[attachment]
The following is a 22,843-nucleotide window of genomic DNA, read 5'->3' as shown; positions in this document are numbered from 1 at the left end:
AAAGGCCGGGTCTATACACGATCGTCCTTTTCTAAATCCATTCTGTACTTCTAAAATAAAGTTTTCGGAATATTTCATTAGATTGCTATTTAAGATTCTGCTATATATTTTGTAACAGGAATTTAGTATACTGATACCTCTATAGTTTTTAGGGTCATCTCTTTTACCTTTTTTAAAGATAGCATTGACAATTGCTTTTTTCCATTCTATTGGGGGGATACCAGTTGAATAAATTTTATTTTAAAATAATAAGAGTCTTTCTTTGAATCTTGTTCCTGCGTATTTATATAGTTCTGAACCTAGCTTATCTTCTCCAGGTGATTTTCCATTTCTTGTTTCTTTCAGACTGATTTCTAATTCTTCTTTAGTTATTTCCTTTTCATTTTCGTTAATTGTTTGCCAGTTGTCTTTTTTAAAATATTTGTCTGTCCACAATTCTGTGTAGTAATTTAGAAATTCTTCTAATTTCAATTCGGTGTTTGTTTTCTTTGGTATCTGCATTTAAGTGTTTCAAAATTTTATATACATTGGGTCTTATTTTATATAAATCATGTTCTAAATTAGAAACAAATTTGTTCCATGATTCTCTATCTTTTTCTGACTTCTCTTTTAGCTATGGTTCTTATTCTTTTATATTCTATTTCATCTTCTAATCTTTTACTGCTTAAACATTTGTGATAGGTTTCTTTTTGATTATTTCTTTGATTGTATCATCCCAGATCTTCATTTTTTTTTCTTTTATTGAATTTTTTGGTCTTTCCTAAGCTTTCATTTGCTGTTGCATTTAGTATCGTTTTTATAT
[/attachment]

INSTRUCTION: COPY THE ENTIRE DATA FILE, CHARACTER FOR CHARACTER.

The following is a 22,843-nucleotide window of genomic DNA, read 5'->3' as shown; positions in this document are numbered from 1 at the left end:
AAAGGCCGGGTCTATACACGATCGTCCTTTTCTAAATCCATTCTGTACTTCTAAAATAAAGTTTTCGGAATATTTCATTAGATTGCTATTTAAGATTCTGCTATATATTTTGTAACAGGAATTTAGTATACTGATACCTCTATAGTTTTTAGGGTCATCTCTTTTACCTTTTTTAAAGATAGCATTGACAATTGCTTTTTTCCATTCTATTGGGGGGATACCAGTTGAATAAATTTTATTTTAAAATAATAAGAGTCTTTCTTTGAATCTTGTTCCTGCGTATTTATATAGTTCTGAACCTAGCTTATCTTCTCCAGGTGATTTTCCATTTCTTGTTTCTTTCAGACTGATTTCTAATTCTTCTTTAGTTATTTCCTTTTCATTTTCGTTAATTGTTTGCCAGTTGTCTTTTTTAAAATATTTGTCTGTCCACAATTCTGTGTAGTAATTTAGAAATTCTTCTAATTTCAATTCGGTGTTTGTTTTCTTTGGTATCTGCATTTAAGTGTTTCAAAATTTTATATACATTGGGTCTTATTTTATATAAATCATGTTCTAAATTAGAAACAAATTTGTTCCATGATTCTCTATCTTTTTCTGACTTCTCTTTTAGCTATGGTTCTTATTCTTTTATATTCTATTTCATCTTCTAATCTTTTACTGCTTAAACATTTGTGATAGGTTTCTTTTTGATTATTTCTTTGATTGTATCATCCCAGATCTTCATTTTTTTTTCTTTTATTGAATTTTTTGGTCTTTCCTAAGCTTTCATTTGCTGTTGCATTTAGTATCGTTTTTATAT